This past year, I got blogging and tweeting more seriously. This has had me become more and more interested in the professional use of social media, i.e. for research, publication and advocacy.

Not surprisingly, my social media efforts are focused primarily on supplementary education, Japan, and Mongolia.

My Facebook Author Page

First though, bridging traditional publishing and social media, my book author Facebook page is liked by more than 100 of you (thanks!). If you all were book buyers (of my book, that is) that would represent about 1/4 of sales.

Twitter

I forget when exactly I set up my Twitter account, but I initially lurked primarily and found Twitter an interesting way to follow some foreign correspondents, primarily in Asia, recognizing that most of them publish a fraction of the stories they come across, but that they’re increasingly tweeting about stories.

Asia Pacific Memo

Some of this realization also led us at the Institute of Asian Research to create the Asia Pacific Memo in July 2010 as an attempt to change the culture of academic publishing, but supplementing important traditional channels like peer-reviewed journals, with forms of communication that are aimed more explicitly at an interested public. With Asia Pacific Memo we do this through very short written pieces (<350 words) or brief video interviews. I’ve been involved in this process from the beginning, have written some Memos and continue to be very interested in how to make Asia Pacific Memo more present in social media (FB, Twitter, YouTube). Interestingly, one of my very early Memos continues to have one of the longest lives of any Memo with more than 50 pageviews per month more than a year after publication. Part of the “success” of this Memo appears to be the use of the term “hypereducation” in this Memo which I have adopted for the Jukupedia blog as well. A lesson about academic branding in social media?

This year, I was involved directly in the following Memos:

Back to twitter…

On March 11, Japan was struck by a massive earthquake that caused a tsunami and triggered a nuclear crisis. At the time, I was teaching at the University of Toulouse as a visiting professor and felt quite cut off from news other than the sensationalist news channels. Fortunately, Japanese news channels were streaming on-line. Largely as a form of therapy for myself to combat the feeling of helplessness in the face of such a disaster in Japan, I started translating little bits of Japanese news announcements on Twitter. Soon enough, a couple of news organizations (Mark Mackinnon of the Globe & Mail may have been first) listed me as tweets to follow and my number of followers shot up from the around 100 where it had hovered for quite a while, to over 500 where it sits now. British journalist Kate Bussmann published “A Year in Twitter” at the end of the year and included a couple of my #JPQuake tweets in that collection.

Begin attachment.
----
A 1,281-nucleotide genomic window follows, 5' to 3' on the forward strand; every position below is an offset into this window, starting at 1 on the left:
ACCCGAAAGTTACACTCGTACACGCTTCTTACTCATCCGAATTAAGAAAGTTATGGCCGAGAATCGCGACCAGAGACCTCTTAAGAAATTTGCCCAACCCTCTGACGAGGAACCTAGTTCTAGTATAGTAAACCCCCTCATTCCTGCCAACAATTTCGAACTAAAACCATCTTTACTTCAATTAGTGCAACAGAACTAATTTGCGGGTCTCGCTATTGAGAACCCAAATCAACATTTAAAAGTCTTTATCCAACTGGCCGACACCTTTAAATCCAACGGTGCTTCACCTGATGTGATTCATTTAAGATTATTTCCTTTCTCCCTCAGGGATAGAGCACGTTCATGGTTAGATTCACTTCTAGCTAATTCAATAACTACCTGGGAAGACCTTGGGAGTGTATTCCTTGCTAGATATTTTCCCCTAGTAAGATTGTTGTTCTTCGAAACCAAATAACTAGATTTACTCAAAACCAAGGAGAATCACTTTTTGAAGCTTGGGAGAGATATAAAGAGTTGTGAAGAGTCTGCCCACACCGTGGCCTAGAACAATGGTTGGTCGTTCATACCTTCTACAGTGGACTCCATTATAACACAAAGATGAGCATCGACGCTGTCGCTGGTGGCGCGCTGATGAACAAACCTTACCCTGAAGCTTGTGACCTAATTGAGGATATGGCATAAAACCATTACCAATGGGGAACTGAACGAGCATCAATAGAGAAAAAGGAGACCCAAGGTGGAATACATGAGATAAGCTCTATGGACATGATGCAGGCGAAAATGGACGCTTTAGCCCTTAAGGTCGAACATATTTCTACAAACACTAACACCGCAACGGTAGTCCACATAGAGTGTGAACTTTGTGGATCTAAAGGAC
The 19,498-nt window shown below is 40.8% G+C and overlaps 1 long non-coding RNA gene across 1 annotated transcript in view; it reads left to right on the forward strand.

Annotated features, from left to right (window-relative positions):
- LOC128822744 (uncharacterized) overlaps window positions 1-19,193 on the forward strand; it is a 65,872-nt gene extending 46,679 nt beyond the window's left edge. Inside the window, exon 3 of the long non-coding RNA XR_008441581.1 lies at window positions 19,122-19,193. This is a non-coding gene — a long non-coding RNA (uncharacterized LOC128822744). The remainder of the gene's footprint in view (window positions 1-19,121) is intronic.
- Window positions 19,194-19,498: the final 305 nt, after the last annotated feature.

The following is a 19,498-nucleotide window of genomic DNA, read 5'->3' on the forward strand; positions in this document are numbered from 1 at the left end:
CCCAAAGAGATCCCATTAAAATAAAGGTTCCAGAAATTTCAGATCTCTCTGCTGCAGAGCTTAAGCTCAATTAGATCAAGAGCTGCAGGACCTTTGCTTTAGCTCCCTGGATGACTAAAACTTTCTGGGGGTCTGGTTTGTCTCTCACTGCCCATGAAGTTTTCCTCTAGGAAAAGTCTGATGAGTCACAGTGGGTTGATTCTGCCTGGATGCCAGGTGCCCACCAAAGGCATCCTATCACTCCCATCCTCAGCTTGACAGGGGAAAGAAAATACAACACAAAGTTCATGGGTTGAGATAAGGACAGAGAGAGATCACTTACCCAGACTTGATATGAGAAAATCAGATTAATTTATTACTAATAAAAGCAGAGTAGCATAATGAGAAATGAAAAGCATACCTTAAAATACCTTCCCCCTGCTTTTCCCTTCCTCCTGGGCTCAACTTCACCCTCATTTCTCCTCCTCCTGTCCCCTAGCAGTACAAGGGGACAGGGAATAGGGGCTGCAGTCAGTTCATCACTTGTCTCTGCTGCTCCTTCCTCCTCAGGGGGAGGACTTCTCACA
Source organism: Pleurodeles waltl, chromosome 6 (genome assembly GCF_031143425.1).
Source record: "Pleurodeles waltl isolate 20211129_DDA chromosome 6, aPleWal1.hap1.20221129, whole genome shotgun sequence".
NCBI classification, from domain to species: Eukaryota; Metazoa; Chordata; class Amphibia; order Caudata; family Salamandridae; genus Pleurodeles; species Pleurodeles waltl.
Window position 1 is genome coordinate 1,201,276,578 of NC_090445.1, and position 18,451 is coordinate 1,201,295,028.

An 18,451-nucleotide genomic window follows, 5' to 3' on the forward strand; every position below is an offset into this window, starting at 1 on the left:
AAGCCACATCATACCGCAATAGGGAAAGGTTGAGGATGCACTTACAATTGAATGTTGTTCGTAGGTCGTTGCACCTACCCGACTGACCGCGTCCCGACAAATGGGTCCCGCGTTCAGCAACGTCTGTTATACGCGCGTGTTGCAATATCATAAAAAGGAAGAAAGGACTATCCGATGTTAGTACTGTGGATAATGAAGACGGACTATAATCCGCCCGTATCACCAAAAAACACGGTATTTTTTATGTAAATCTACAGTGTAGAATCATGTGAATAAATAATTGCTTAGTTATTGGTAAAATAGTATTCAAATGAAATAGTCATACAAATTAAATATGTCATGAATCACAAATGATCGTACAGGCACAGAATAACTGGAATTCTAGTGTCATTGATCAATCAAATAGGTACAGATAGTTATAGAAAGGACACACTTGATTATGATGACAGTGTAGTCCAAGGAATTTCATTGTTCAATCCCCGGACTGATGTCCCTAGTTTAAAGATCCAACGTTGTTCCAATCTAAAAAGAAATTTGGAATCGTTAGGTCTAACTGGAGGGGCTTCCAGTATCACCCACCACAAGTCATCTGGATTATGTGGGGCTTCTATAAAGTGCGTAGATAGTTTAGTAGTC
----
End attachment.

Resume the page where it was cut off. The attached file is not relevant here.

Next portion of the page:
Interestingly, few people who followed me during the #JPQuake seem to be unfollowing even when my tweets are a mix of observations, news, pointers on Japan and Mongolia.

At year end I have tweeted more than 900 times and have nearly 600 followers.

MAAPPS Twitter

For the entire year, we’ve also been tweeting about the MA Asia Pacific Policy Studies that I direct. It has been mostly me and program assistant, Kerry, who have been tweeting though the students occasionally chirp in as well. We’ve intended this graduate program tweet to give prospective applicants a sense of the daily goings-on in the program and some of the highlights in a more informal way than static web pages provide. At this point nearly 80 people are following the account, though that includes a number of institutional UBC accounts and current/former students.

We’ve also experimented with virtual office hours for prospective applicants this fall, giving interested students a chance to ask questions about the program and get very quick, to-the-point responses. This has been mildly successful, though I’ve certainly enjoyed it.

Jukupedia Blog

Sometime in April, I started blogging about supplementary education (http://blogs.ubc.ca/jukupedia). I started this blog after and during attending large conferences this Spring (AAS and CIES) and recognizing that a) I always have lots to say about juku in Japan and supplementary education more broadly, and b) not all of what I have to say fits into traditional publication outlets.